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Death Finds a Way: A Janie Riley Mystery by Lorine McGinnis Schulze
Janie Riley is an avid genealogist with a habit of stumbling on to dead bodies. She and her husband head to Salt Lake City Utah to research Janie's elusive 4th great-grandmother. But her search into the past leads her to a dark secret. Can she solve the mysteries of the past and the present before disaster strikes? Available now on Amazon.com and the CreateSpace eStore
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Genealogy Mystery Book!
Death Finds a Way: A Janie Riley Mystery
by Lorine McGinnis Schulze
Janie Riley is an avid genealogist with a habit of stumbling on to dead bodies. She and her husband head to Salt Lake City Utah to research Janie's elusive 4th great-grandmother. But her search into the past leads her to a dark secret. Can she solve the mysteries of the past and the present before disaster strikes? Available now on Amazon.com and Amazon.ca
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SHIPS PASSENGER LISTS
Bever (THE BEAVER)Sailed from Amsterdam 9 May 1661 [NWI] arrived 29 July 1661 New Amsterdam [JJ]
Source unless otherwise noted:Lists Of Inhabitants Of Colonial New York by Edmund Bailey O'Callaghan Chapter entitled Early Immigrants to New
Netherland 1657-1664 Great news! Thanks to Terry Vanderhoof, a transcript and translation of the original Journal of the ship Bever is now available. Fascinating reading!
Great news! Thanks to Terry Vanderhoof, a transcript and translation of the original Journal of the ship Bever is now available. Fascinating reading!
Terry writes that he and a group of people are working on a translation (transcription) of a letter from the Directors of the WIC to Stuyvesant, dated 9 May 1661. Part of this letter has already been transcribed in Pratt's'Annals of Public Education in the State of New York The letter mentions that Evert Pietersen, on the recommendation of Stuyvesant and the magistrates of New Amsterdam has been appointed as 'Sickentrooster, voorleser and schoolmester' and travels on the ship, 'de Gulde Bever' It mentions that his wife isn't with him because of illness. As the WIC debit accounts for De Bever mentions the son of Evert Pietersen, Consoler of the sick, it may be safe to assume that both Evert Pietersen and his son were passengers on the ship. Evert's passage may have been paid by the company but his son's wasn't.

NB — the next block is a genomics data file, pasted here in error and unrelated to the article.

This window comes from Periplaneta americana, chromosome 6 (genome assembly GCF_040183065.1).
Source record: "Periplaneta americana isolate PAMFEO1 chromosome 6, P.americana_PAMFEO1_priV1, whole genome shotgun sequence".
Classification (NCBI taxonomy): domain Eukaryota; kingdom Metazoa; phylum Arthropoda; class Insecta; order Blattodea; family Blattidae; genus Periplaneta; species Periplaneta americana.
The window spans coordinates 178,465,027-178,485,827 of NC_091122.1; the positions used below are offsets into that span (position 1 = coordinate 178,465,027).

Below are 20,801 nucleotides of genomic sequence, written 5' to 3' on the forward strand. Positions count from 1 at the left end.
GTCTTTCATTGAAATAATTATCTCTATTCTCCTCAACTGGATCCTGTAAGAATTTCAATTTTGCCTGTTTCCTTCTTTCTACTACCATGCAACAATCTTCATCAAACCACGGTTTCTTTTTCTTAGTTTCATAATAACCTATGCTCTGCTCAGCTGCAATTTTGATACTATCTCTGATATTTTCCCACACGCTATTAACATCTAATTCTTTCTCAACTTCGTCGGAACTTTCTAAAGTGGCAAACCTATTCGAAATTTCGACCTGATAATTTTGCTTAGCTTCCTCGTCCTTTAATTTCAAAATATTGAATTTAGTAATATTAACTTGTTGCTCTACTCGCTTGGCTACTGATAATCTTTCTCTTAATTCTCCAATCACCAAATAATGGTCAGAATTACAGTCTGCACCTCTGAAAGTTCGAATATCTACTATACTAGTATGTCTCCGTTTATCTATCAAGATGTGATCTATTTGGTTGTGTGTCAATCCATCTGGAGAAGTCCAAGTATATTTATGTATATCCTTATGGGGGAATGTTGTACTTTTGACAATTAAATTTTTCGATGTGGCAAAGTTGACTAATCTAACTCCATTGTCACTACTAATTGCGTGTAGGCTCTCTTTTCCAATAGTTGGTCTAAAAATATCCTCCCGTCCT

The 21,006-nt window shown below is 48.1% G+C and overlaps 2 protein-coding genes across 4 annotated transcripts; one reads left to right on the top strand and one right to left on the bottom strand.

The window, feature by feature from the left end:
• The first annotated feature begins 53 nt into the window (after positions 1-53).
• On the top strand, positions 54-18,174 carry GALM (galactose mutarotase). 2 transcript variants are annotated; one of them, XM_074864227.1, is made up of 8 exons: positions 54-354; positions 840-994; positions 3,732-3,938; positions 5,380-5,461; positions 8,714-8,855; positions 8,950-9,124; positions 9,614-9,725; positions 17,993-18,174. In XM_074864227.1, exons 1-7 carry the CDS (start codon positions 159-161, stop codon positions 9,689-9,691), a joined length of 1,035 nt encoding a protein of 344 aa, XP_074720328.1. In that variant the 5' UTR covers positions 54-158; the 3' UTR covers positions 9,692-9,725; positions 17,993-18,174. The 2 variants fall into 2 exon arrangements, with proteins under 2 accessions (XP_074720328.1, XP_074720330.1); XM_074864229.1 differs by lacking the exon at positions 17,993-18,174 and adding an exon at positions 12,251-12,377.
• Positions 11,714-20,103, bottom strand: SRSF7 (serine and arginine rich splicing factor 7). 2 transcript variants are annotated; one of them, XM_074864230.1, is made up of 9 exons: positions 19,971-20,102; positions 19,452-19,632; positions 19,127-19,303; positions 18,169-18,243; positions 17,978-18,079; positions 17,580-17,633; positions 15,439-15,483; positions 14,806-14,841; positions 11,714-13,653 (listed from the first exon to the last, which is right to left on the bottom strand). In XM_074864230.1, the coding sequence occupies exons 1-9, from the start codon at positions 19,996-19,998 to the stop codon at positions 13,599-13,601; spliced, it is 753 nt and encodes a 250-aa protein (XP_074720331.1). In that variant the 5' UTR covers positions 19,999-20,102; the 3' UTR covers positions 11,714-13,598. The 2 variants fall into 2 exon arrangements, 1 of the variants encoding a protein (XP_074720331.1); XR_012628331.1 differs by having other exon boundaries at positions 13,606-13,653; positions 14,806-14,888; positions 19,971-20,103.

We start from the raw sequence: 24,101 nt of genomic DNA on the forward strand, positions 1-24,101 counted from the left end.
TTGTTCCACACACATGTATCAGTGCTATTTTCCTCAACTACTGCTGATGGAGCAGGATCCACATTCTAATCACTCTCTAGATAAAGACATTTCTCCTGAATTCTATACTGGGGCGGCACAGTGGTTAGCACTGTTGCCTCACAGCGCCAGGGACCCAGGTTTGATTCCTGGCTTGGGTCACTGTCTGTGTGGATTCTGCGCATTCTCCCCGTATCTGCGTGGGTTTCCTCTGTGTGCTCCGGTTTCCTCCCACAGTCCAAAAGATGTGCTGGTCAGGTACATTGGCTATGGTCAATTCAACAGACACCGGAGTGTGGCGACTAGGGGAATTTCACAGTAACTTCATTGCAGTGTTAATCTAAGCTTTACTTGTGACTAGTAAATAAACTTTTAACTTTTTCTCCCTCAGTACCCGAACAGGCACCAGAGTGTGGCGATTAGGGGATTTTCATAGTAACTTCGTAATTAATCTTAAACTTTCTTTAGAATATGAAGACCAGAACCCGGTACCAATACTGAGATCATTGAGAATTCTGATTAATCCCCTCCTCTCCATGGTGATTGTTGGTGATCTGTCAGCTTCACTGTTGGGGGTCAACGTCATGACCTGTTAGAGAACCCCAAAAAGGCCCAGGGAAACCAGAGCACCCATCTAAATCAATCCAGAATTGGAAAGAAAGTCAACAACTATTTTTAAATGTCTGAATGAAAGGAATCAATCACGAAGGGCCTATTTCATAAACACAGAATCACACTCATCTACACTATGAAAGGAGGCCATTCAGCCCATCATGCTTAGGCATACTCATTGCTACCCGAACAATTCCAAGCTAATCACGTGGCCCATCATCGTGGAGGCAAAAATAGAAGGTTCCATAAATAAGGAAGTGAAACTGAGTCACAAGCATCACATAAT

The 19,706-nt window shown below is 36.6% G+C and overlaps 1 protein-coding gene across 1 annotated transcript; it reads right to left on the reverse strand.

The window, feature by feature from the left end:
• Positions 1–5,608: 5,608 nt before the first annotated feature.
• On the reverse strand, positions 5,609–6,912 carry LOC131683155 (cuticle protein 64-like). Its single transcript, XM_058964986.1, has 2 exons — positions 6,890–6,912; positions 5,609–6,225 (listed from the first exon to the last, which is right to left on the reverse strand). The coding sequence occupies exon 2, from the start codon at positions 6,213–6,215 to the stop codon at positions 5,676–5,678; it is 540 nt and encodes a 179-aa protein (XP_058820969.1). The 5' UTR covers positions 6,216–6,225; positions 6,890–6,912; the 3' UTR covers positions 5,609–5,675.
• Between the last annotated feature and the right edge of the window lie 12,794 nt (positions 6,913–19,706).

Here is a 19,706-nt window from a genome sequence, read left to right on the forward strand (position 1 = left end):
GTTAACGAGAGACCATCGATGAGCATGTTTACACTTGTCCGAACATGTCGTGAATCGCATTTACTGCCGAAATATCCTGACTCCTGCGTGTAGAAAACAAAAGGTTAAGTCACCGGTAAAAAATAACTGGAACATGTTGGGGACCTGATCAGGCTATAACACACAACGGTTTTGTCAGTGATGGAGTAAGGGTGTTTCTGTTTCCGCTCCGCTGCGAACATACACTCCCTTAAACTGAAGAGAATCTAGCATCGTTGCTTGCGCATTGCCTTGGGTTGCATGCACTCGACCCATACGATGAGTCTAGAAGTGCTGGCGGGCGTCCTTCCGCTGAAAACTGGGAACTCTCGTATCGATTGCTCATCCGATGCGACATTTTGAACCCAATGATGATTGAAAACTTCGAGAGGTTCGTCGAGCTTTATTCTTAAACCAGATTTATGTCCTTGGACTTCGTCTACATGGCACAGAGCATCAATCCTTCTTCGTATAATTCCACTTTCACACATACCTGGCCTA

5-Step Search for Your Immigrant Ancestor in North AmericaStep 1: First search for your immigrant ancestor in the five major ports of arrival - New York New York, Philadelphia Pennsylvania, Baltimore Maryland, Boston Massachusetts and New Orleans Louisiana
Step 2: If you don't find your immigrant ancestor in a large port city, try smaller ports of arrival - Virginia, Connecticut, Delaware, Texas, Georgia, South Carolina, North Carolina, Maine, Rhode Island, Florida, New Jersey, New Hampshire, Michigan, Alaska, California, Hawaii and Washington
Step 4: If you still can't find your ancestor in free ships passenger lists, try ships passenger lists and naturalization records on a pay site. See the Immigration Comparison Chart to help you decide which of the fee-based sites has the passenger lists you need to find your immigrant ancestor
Search for ships passengers in Ethnic Groups immigrating to America, other miscellaneous
ports of arrival, Ships Passenger Lists
on NARA microfilm, J.J.
Cooke Shipping Agent Records, Castle
Garden New York Ships Passenger Lists 1855-1890, Ellis
Island New York Ships Passenger Lists 1894-1927 & Naturalization
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